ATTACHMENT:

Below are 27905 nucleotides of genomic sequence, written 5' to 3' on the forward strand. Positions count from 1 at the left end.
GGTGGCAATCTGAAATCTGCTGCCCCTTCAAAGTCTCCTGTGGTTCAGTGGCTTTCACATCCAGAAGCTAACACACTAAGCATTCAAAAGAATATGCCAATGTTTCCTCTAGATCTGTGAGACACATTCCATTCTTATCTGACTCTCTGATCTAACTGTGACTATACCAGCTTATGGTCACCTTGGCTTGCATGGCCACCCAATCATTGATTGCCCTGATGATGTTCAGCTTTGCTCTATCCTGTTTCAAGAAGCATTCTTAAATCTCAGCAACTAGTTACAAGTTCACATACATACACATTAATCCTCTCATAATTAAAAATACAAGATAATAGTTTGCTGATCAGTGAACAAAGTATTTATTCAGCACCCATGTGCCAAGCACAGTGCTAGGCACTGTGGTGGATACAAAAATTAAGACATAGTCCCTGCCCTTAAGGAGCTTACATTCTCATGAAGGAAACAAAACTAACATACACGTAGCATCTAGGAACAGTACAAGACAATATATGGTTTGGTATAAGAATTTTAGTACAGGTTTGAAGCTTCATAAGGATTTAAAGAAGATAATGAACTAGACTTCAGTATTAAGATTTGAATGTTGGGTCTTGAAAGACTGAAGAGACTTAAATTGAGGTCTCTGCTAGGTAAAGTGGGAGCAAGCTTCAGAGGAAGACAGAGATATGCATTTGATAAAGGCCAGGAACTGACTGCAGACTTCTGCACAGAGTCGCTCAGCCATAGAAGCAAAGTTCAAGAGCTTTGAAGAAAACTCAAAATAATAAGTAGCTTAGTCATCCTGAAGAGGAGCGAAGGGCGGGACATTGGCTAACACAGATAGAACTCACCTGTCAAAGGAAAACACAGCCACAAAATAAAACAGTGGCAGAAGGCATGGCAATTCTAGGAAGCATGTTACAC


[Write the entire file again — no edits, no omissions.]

Below are 27905 nucleotides of genomic sequence, written 5' to 3' on the forward strand. Positions count from 1 at the left end.
GGTGGCAATCTGAAATCTGCTGCCCCTTCAAAGTCTCCTGTGGTTCAGTGGCTTTCACATCCAGAAGCTAACACACTAAGCATTCAAAAGAATATGCCAATGTTTCCTCTAGATCTGTGAGACACATTCCATTCTTATCTGACTCTCTGATCTAACTGTGACTATACCAGCTTATGGTCACCTTGGCTTGCATGGCCACCCAATCATTGATTGCCCTGATGATGTTCAGCTTTGCTCTATCCTGTTTCAAGAAGCATTCTTAAATCTCAGCAACTAGTTACAAGTTCACATACATACACATTAATCCTCTCATAATTAAAAATACAAGATAATAGTTTGCTGATCAGTGAACAAAGTATTTATTCAGCACCCATGTGCCAAGCACAGTGCTAGGCACTGTGGTGGATACAAAAATTAAGACATAGTCCCTGCCCTTAAGGAGCTTACATTCTCATGAAGGAAACAAAACTAACATACACGTAGCATCTAGGAACAGTACAAGACAATATATGGTTTGGTATAAGAATTTTAGTACAGGTTTGAAGCTTCATAAGGATTTAAAGAAGATAATGAACTAGACTTCAGTATTAAGATTTGAATGTTGGGTCTTGAAAGACTGAAGAGACTTAAATTGAGGTCTCTGCTAGGTAAAGTGGGAGCAAGCTTCAGAGGAAGACAGAGATATGCATTTGATAAAGGCCAGGAACTGACTGCAGACTTCTGCACAGAGTCGCTCAGCCATAGAAGCAAAGTTCAAGAGCTTTGAAGAAAACTCAAAATAATAAGTAGCTTAGTCATCCTGAAGAGGAGCGAAGGGCGGGACATTGGCTAACACAGATAGAACTCACCTGTCAAAGGAAAACACAGCCACAAAATAAAACAGTGGCAGAAGGCATGGCAATTCTAGGAAGCATGTTACAC